IMG_0123We managed to plow through this course in pretty good time and the only chapters left in the text are organic chemistry and  since most of the class already did biology with me two years I decided to skip those chapters.  Since we managed to get through all the labs I had planned, I went back and decided to do another specific heat lab from the Home Scientist Chemistry kit manual CK01A, Session IX-3: Determine the Specific Heat of a Metal.  This lab suggests using 25-50 pennies, find their mass and then place them in a beaker with roughly 100 ml of water.  Bring the water to a boil for a few minutes and then measure the temperature (of the hot water and hot pennies).  IMG_0124Remove the pennies from the hot water and place them in a calorimeter (styrofoam cup) containing 100 ml of room temperature water (measure T before putting in hot pennies).  Measure the temperature every 30 seconds until it stops going up.  The heat gained by the room temperature water is equal to the specific heat of water (4.184 J/gK) times the mass of the water (100g) times the change in temperature (roughly 4 or 5 degrees).  Since the heat gained by the water is equal to the heat lost by the pennies we can use the same equation to solve for the specific heat of the pennies.  The students got fairly good results for this lab and it was pretty quick, only took an hour or so.   I happened to have a set of metal cylinders for density labs and some of the students used those instead of the pennies.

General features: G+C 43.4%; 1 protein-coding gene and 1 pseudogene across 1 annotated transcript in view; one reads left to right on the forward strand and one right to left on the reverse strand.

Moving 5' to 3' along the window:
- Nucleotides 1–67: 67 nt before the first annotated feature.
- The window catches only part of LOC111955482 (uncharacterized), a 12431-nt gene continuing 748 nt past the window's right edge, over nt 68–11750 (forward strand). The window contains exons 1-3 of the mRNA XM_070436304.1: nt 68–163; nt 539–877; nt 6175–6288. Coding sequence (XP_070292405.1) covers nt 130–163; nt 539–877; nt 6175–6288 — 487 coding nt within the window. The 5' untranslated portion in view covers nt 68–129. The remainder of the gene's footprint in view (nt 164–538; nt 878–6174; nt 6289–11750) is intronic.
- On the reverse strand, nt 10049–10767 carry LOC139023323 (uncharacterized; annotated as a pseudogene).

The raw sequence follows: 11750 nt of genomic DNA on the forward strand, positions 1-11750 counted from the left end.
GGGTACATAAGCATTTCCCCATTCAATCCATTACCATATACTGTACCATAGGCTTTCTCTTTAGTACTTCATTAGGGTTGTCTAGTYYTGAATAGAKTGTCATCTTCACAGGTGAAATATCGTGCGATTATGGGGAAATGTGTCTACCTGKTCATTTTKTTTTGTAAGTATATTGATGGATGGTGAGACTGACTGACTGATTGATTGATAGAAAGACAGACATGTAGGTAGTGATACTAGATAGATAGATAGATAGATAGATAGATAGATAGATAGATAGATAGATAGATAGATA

That’s it for this class.  I hope you found these posts useful and if you have any questions feel free to post in the comments.  IMG_0122